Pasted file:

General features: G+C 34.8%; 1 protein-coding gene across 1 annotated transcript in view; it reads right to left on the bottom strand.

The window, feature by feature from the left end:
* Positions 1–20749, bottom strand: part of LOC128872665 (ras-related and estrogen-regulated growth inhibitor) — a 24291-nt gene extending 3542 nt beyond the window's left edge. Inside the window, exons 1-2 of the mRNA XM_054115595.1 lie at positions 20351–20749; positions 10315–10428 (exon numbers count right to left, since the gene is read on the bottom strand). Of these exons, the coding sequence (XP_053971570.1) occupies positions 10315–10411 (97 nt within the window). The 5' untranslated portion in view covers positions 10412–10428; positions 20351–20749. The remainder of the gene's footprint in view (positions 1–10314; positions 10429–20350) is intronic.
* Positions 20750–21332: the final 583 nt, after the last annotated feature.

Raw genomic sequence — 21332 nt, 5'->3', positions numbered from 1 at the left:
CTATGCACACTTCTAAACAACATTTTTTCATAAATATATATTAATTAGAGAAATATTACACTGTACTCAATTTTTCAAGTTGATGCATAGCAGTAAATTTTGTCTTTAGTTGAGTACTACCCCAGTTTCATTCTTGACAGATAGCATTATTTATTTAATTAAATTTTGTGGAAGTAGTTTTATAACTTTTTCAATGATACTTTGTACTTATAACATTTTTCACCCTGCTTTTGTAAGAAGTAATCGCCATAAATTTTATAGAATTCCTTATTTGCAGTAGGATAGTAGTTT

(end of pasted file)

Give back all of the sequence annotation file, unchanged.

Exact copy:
General features: G+C 34.8%; 1 protein-coding gene across 1 annotated transcript in view; it reads right to left on the bottom strand.

The window, feature by feature from the left end:
* Positions 1–20749, bottom strand: part of LOC128872665 (ras-related and estrogen-regulated growth inhibitor) — a 24291-nt gene extending 3542 nt beyond the window's left edge. Inside the window, exons 1-2 of the mRNA XM_054115595.1 lie at positions 20351–20749; positions 10315–10428 (exon numbers count right to left, since the gene is read on the bottom strand). Of these exons, the coding sequence (XP_053971570.1) occupies positions 10315–10411 (97 nt within the window). The 5' untranslated portion in view covers positions 10412–10428; positions 20351–20749. The remainder of the gene's footprint in view (positions 1–10314; positions 10429–20350) is intronic.
* Positions 20750–21332: the final 583 nt, after the last annotated feature.

Raw genomic sequence — 21332 nt, 5'->3', positions numbered from 1 at the left:
CTATGCACACTTCTAAACAACATTTTTTCATAAATATATATTAATTAGAGAAATATTACACTGTACTCAATTTTTCAAGTTGATGCATAGCAGTAAATTTTGTCTTTAGTTGAGTACTACCCCAGTTTCATTCTTGACAGATAGCATTATTTATTTAATTAAATTTTGTGGAAGTAGTTTTATAACTTTTTCAATGATACTTTGTACTTATAACATTTTTCACCCTGCTTTTGTAAGAAGTAATCGCCATAAATTTTATAGAATTCCTTATTTGCAGTAGGATAGTAGTTT